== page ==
President Donald Trump on Tuesday praised the conviction of Harvey Weinstein, calling the verdict a “great victory” for women, before attacking Democrats for accepting donations from the movie mogul.
Weinstein, 67, was found guilty on Monday of first-degree criminal sex act for the assault of former Project Runway production assistant Miriam Haleyi in 2006 and third-degree rape for the 2013 assault of former actress Jessica Mann. While Weinstein was cleared of first-degree rape and the most serious charges against him, two counts of predatory sexual assault, he now faces a sentence of up to 25 years in prison.
“I was just not a fan of his,” Trump insisted at a press conference in India during his two-day state visit. “I knew him a little bit, not very well. I knew him because he was in New York. Not a person that I liked.”
Trump—who was photographed with Weinstein in 2009 at an afterparty for the producer’s film Nine—agreed that the guilty verdict “sends a very strong message” about sexual misconduct, but then quickly launched into a tirade about his relationship with Democrats.
“I will say, the people that liked him were the Democrats. Michelle Obama loved him. Loved him. Hillary Clinton loved him. And he gave tremendous money to the Democrats, and I guess my question is, will the Democrats be asking for that money back?” Trump said. “Because he gave a lot of money to the Democrats, and you know, it’s too bad, but that’s the way it worked out.”
While Trump admitted he didn’t know the “actual results” of Monday’s verdict due to his state visit in India, the president, who also has been accused of sexual misconduct by more than 20 women, said “from the standpoint of women” the conviction “was a great thing.”
“It was a great victory and sends a very strong message, a very, very strong message,” he added.
In an interview on Tuesday to promote the documentary series Hillary, Clinton acknowledged her previous connection to Weinstein—who has been accused by more than 80 women of sexual harassment and rape.
She added that the Pulp Fiction producer “contributed to every Democrat’s campaign—he contributed to Barack Obama’s campaign, John Kerry’s campaign, Al Gore’s campaign, everyone’s campaign.” Clinton added that the verdict “really speaks for itself.”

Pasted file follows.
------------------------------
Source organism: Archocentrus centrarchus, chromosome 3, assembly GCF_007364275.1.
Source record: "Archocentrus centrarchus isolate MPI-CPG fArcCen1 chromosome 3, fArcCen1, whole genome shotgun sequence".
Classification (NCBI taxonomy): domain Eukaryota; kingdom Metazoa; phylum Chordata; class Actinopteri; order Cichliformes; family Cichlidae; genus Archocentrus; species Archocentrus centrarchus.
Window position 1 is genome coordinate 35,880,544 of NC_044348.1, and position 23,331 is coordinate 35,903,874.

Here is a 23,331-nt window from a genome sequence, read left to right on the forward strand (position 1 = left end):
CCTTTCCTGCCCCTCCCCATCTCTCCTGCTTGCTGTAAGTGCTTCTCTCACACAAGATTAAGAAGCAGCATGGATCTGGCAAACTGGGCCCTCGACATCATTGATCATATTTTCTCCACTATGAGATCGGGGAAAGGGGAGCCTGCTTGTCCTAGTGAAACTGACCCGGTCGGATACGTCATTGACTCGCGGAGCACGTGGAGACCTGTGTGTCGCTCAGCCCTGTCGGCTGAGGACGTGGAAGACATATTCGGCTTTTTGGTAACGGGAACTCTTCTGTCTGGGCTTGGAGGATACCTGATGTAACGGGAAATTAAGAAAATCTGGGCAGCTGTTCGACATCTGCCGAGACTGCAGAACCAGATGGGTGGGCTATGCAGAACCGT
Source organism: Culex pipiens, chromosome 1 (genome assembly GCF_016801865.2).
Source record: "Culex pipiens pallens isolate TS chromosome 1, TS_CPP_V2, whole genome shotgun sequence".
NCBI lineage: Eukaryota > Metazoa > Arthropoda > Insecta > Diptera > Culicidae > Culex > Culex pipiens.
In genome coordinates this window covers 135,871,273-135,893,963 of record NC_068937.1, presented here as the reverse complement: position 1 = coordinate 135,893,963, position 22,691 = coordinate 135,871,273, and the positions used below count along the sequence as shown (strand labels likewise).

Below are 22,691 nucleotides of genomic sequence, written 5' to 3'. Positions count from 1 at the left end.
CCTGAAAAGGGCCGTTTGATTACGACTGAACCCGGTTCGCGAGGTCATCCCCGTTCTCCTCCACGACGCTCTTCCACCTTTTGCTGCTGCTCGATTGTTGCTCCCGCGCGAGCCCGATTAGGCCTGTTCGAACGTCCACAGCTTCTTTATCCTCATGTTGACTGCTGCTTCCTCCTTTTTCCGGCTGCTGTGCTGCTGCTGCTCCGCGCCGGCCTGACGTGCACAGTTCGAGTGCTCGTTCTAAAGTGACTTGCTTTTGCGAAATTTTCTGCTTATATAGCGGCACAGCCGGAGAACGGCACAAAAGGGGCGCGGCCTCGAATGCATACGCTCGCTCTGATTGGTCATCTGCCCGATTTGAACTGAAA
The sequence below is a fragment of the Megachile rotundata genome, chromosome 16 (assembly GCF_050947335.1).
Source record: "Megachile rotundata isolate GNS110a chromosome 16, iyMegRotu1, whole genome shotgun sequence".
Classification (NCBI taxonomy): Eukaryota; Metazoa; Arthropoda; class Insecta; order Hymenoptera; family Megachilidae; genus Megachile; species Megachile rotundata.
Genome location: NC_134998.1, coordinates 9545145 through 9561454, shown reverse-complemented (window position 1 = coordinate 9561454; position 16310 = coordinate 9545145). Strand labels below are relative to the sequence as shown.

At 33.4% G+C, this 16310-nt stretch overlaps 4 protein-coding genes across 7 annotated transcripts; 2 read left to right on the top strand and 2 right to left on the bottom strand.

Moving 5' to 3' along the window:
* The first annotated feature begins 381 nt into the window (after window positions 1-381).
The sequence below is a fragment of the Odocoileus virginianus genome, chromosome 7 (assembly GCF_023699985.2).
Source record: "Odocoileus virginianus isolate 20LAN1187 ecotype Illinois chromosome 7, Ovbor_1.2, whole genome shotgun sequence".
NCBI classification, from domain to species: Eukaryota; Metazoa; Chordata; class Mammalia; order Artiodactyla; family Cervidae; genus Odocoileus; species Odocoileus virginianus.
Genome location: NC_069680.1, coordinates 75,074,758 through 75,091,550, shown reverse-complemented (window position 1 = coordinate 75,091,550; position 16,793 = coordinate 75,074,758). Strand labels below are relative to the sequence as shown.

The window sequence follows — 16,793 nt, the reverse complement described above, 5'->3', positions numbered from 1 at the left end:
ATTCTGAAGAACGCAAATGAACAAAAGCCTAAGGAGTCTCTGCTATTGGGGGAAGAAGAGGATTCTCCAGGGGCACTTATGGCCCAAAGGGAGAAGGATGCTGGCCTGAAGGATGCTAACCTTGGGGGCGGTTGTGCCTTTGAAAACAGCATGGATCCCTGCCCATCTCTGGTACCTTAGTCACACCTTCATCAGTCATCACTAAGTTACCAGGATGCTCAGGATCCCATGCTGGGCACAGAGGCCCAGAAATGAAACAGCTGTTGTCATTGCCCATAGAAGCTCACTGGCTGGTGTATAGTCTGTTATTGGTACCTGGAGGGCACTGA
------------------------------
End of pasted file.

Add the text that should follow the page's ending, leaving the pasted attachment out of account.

“I don’t know whether that should chill anyone else from contributing to political campaigns, but it should certainly end the kind of behavior for which he was convicted for,” Clinton said, according to Variety.
Other Democrats have acknowledged their connections with Weinstein since 2017 after bombshell reports in The New York Times and The New Yorker exposed a slew of sexual-misconduct allegations against the producer and jump-started the global #MeToo movement.
Since those first accusers came forward, many Democrats have donated the amount of money they received from him to various charities, including groups that advocate for domestic violence victims. Sen. Elizabeth Warren (D-MA) donated $5,000 to charity for the contribution she received from Weinstein for her 2012 Senate campaign.
Throughout the trial, six women testified against the Oscar winner, most of them claiming he lured them into isolated places to discuss their potential careers in the entertainment industry before sexually assaulting them.
Haleyi, who emotionally testified how Weinstein forcibly performed oral sex on her at his SoHo apartment during a supposed business meeting, told CBS on Tuesday she was “grateful and happy” with the verdict and hopes her decision to testify will help people see the “reality of sexual assaults and sexual assault victims.”
“It was a huge relief that the jury got it,” she said. “I felt just very grateful that they—that I’d been heard and believed. And, yeah, I mean, I’m still processing, I think. But it was just a relief.”
Dawn Dunning, a former aspiring actress who alleged Weinstein sexually assaulted her in 2004 before asking for a threesome with his assistant, called the jury’s decision “a huge victory for women.”
Weinstein, who is currently receiving medical attention at Bellevue Hospital Tuesday after he was led away from Manhattan Supreme Court in handcuffs, still faces sex crime charges in Los Angeles for assaulting two women in 2013.
“Just seeing someone so powerful taken down and being held accountable for his action—is a huge moment,” Dunning told CNN. “I don’t look at this as the end of a trial, it’s the beginning of something bigger.”